Poetry 101: The Lune
By James Matthew Byers
Greetings from the Darque Bard!
Ahhhh … Today’s poetry lesson boasts simplicity. We’re looking at a creation by poet Robert Kelly. His frustrations with the way haikus were mistreated led him to form his own version, known as the lune. It gets its name from resembling a crescent moon, and is also known as “the American Haiku.”
There are no rules, i.e. the nature or seasonal rule hoisted high in the often times misrepresented haiku. Nope. There are 13 syllables, typically broken into 5/3/5 on three lines. You can rhyme, break in mid thought, or just have a poetic free for all. Fun stuff, right?
I’ve attached links for deeper insight. I learned about them from a post by an awesome game designer and poet, the amazing Lester Smith.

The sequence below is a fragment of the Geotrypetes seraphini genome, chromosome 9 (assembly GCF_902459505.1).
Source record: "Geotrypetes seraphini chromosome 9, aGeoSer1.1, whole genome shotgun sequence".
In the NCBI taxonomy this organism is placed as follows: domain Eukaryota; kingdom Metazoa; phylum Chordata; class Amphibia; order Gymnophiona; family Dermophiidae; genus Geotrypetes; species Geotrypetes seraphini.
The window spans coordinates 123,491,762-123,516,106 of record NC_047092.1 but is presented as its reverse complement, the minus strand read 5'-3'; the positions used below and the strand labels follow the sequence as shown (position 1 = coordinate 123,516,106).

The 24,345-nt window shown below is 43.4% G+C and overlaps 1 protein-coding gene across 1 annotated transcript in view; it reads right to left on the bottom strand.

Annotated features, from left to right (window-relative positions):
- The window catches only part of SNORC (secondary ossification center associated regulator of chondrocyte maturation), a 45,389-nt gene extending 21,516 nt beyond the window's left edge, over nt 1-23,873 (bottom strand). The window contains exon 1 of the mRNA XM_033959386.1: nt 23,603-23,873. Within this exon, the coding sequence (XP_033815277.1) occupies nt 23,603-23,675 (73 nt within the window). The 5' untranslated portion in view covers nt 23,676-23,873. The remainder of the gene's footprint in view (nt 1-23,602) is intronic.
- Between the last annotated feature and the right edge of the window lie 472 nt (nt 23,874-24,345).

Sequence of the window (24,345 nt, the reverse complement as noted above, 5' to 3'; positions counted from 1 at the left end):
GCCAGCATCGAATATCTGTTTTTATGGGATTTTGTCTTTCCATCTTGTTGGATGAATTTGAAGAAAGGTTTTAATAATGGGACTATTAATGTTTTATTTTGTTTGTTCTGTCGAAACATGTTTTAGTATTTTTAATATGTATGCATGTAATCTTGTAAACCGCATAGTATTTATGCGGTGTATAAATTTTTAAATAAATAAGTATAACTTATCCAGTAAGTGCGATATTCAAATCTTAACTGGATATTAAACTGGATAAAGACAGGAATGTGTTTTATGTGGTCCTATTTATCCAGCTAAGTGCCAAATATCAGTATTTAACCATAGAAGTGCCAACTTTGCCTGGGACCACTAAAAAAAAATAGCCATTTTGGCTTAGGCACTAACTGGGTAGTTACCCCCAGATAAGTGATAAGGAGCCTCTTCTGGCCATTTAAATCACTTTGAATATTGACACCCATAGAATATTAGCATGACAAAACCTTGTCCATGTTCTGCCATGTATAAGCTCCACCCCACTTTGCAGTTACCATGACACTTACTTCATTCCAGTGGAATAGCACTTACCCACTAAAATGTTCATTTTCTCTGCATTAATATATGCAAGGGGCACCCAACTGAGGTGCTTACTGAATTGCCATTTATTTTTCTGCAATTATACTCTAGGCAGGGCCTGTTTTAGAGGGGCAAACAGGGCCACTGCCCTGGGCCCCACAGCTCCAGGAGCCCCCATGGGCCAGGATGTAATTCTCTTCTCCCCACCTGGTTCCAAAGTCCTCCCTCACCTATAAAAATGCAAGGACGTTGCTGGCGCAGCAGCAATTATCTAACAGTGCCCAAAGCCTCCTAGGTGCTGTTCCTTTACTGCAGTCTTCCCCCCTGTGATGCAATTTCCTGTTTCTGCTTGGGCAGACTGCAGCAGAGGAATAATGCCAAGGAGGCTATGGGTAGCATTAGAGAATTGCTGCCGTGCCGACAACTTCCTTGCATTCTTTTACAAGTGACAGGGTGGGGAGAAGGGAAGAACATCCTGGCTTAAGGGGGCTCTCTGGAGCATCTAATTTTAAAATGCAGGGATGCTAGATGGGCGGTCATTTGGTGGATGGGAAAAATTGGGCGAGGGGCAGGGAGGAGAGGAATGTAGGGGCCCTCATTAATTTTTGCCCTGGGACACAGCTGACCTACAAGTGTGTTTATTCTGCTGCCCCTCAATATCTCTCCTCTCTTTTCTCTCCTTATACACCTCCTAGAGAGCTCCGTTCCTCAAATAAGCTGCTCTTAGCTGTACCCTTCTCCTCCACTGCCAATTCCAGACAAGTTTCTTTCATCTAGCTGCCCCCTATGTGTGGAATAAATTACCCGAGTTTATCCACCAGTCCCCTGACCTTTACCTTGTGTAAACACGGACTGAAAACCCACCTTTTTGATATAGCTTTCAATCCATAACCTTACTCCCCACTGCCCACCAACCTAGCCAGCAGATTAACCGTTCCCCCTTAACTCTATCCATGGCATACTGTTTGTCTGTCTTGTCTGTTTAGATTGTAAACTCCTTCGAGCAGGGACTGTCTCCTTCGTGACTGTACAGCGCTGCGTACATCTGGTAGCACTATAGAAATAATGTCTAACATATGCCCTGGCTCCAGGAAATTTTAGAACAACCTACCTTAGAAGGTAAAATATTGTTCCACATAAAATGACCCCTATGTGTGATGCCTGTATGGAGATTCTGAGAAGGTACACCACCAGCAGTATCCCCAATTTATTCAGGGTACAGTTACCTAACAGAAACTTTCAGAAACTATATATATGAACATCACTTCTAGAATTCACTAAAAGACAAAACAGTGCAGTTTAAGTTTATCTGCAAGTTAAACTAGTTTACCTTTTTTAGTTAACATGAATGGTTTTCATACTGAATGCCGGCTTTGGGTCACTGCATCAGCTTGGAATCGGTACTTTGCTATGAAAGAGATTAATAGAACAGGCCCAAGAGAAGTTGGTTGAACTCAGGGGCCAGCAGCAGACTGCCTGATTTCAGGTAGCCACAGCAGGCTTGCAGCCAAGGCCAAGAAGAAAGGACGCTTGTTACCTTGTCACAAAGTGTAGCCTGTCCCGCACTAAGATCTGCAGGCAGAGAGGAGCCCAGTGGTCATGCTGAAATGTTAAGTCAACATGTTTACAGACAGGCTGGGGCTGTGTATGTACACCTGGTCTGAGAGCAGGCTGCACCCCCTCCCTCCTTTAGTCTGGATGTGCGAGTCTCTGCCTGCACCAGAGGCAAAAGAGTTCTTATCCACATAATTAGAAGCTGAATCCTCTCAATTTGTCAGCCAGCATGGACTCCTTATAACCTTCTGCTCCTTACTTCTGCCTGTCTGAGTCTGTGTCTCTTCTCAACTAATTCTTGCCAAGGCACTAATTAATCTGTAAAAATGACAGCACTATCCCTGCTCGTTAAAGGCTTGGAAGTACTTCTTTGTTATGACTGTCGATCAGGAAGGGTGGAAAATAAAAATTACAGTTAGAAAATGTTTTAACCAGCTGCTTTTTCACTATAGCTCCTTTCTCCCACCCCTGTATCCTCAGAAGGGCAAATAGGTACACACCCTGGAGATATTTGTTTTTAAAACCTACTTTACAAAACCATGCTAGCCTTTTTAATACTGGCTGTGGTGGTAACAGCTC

Let’s try some lunes with spooky themes, in honor of the season.
Werewolf drooled around
Eating; ripping sound
Ghastly ghosts appear
Spook the weak
Gives the spirits cheer
Vampire wipes her chin
Left marks on her sleeve
Mummies in their tombs
Moaning pharaoh’s curse
See? Fun, easy, and a welcome break from all the structure I poetically preach. Fill your lines with lunes, and while you’re at it, make one for me! Leave it in the comment space below. Happy writing!
-The Darque Bard
About the Author
James Matthew Byers, the Darque Bard, is a published, award winning poet. He has been in numerous anthologizes, eZines, and magazines, such as Weirdbook, Grievous Angel eZine, and Heroic Fantasy Quarterly. His debut publication, Beowulf: The Midgard Epic, was published in 2016 by Stitched Smile Publications and is a rhyming version of the ancient poem. He has also won or placed in multiple contests in the Alabama State Poetry Society. He resides in Odenville, Alabama, drifting between the forests. A bard’s work is never done.